Day 17: How have the material conditions of your life changed as a result of studying your subject?

Welcome to ScholarShape’s Academic Writing Month! I’m sharing a new writing reflection question each day all month, in short videos on this blog. For background on this exercise and a full listing of all videos posted so far, check out this page. To turn on subtitles: On a computer, hover at the bottom of the video window to make the row of icons appear; click on the “settings” icon (which looks like a cog), and select “Subtitles.” On a phone, the “subtitles” icon is in the bottom right corner of the screen. To invite friends: Anyone can join this exercise at any point in the 30 days by signing up at the bottom of this page!

DAY 17 CONTENT SUMMARY:

  • This one is short and sweet: How have the material conditions of your life changed — hopefully for the better — as a result of studying your subject? This could be anything about your environment, resources, or physical experience of life that is different than it would have been if you had never studied your subject.

Posted on November 16, 2018 .

Day 16: What’s a key definition in your project, and how does this definition function in your argument?

Welcome to ScholarShape’s Academic Writing Month! I’m sharing a new writing reflection question each day all month, in short videos on this blog. For background on this exercise and a full listing of all videos posted so far, check out this page. To turn on subtitles: On a computer, hover at the bottom of the video window to make the row of icons appear; click on the “settings” icon (which looks like a cog), and select “Subtitles.” On a phone, the “subtitles” icon is in the bottom right corner of the screen. To invite friends: Anyone can join this exercise at any point in the 30 days by signing up at the bottom of this page!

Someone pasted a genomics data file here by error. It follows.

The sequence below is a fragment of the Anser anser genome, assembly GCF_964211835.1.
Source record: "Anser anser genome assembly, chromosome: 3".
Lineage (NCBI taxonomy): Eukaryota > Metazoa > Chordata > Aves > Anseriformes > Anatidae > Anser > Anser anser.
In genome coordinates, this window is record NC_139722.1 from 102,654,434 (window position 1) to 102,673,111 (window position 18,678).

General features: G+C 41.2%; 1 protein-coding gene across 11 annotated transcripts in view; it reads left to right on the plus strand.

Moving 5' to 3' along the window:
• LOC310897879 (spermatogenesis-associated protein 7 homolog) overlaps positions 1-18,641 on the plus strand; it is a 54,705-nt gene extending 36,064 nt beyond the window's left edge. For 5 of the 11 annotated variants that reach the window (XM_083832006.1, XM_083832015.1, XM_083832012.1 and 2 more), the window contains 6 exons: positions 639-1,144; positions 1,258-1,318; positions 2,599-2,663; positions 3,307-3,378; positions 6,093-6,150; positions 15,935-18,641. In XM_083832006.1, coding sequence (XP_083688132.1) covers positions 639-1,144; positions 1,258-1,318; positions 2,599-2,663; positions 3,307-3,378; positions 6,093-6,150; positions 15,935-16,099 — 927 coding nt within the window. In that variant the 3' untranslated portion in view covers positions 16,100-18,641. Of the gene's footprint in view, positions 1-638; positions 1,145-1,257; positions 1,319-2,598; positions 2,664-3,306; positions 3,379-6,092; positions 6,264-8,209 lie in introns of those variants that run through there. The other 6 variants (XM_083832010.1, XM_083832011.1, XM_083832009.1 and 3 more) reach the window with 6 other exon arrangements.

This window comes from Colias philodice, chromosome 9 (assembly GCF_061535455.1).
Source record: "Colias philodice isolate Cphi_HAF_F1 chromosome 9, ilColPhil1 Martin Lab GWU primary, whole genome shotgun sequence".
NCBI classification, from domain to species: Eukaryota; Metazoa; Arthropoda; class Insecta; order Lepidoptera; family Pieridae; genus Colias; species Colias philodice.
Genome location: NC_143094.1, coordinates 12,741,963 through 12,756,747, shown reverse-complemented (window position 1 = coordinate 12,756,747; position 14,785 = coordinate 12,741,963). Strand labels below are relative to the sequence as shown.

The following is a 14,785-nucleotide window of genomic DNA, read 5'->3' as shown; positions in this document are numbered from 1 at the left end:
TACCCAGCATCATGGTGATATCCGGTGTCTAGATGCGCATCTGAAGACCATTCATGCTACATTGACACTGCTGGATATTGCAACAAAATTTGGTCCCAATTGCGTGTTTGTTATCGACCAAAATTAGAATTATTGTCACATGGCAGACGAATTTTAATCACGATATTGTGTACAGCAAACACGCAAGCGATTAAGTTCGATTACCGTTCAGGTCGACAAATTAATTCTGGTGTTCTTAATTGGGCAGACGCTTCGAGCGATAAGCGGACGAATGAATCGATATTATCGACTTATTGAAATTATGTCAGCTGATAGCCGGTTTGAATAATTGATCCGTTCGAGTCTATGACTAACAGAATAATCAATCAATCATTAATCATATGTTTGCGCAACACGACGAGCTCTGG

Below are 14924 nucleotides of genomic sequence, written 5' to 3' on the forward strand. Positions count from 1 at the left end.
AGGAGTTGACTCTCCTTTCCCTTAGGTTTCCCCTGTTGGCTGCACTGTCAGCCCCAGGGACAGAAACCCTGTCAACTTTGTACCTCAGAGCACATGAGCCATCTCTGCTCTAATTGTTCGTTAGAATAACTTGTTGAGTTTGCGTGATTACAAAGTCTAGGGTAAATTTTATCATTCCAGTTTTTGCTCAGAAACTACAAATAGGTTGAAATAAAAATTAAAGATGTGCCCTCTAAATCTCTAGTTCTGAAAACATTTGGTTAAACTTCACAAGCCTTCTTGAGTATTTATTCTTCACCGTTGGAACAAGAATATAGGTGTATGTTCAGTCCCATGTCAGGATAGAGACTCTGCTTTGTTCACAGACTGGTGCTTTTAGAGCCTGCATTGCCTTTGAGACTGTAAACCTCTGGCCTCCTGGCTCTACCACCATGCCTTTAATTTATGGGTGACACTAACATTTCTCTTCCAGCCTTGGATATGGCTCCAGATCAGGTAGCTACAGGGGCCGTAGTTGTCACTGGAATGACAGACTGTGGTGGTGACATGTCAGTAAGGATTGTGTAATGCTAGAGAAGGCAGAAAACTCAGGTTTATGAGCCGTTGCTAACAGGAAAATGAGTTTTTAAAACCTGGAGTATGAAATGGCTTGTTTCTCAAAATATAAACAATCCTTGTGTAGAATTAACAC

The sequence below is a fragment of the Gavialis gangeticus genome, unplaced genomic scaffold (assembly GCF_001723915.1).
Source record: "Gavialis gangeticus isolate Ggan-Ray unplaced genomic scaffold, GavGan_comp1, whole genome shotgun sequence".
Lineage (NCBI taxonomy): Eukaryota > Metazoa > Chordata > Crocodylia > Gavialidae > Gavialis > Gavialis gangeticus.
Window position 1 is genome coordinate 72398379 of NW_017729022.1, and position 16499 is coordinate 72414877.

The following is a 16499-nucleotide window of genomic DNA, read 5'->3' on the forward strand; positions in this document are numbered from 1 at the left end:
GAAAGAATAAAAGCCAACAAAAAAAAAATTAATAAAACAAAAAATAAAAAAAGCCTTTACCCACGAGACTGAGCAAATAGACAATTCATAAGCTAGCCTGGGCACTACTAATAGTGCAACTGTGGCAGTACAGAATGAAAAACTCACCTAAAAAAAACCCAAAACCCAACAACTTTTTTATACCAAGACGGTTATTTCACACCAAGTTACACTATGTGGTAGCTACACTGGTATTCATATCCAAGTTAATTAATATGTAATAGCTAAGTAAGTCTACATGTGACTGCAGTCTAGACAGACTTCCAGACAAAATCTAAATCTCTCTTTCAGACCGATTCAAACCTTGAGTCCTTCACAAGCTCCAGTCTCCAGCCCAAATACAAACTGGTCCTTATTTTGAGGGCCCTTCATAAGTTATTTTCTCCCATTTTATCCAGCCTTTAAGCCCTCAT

DAY 16 CONTENT SUMMARY:

  • Think about one of the key terms or constructs in your study. How are you defining it, and how does this definition function within your argument? This question isn’t as simple as it may seem: definitions can be slippery, yet they are often foundational building blocks in our arguments, in the sense that we have to establish what we are even talking about before we can build analyses, evaluations, and other more sophisticated levels of argumentation. So, it’s important to be deliberate in how we define things and how we deploy our definitions.

  • Getting really clear on how we are defining a key term in our project may indicate that more space needs to be carved out in the manuscript to make the definition explicit, since the working definition you have in your head may not be identical to the ones readers are bringing to your book. This exercise may also yield insight about how the argument as a whole needs to be framed.

  • Not only are definitions important building blocks in any argument; but also, the act of developing definitions can be an important part of the intellectual work that happens in the creation of an argument. This reflection question is an opportunity to get clear on one of the important definitions in your project and consider the implications of that definition for your argument development or revision.

Posted on November 15, 2018 .

Day 15: How are you scaffolding your manuscript?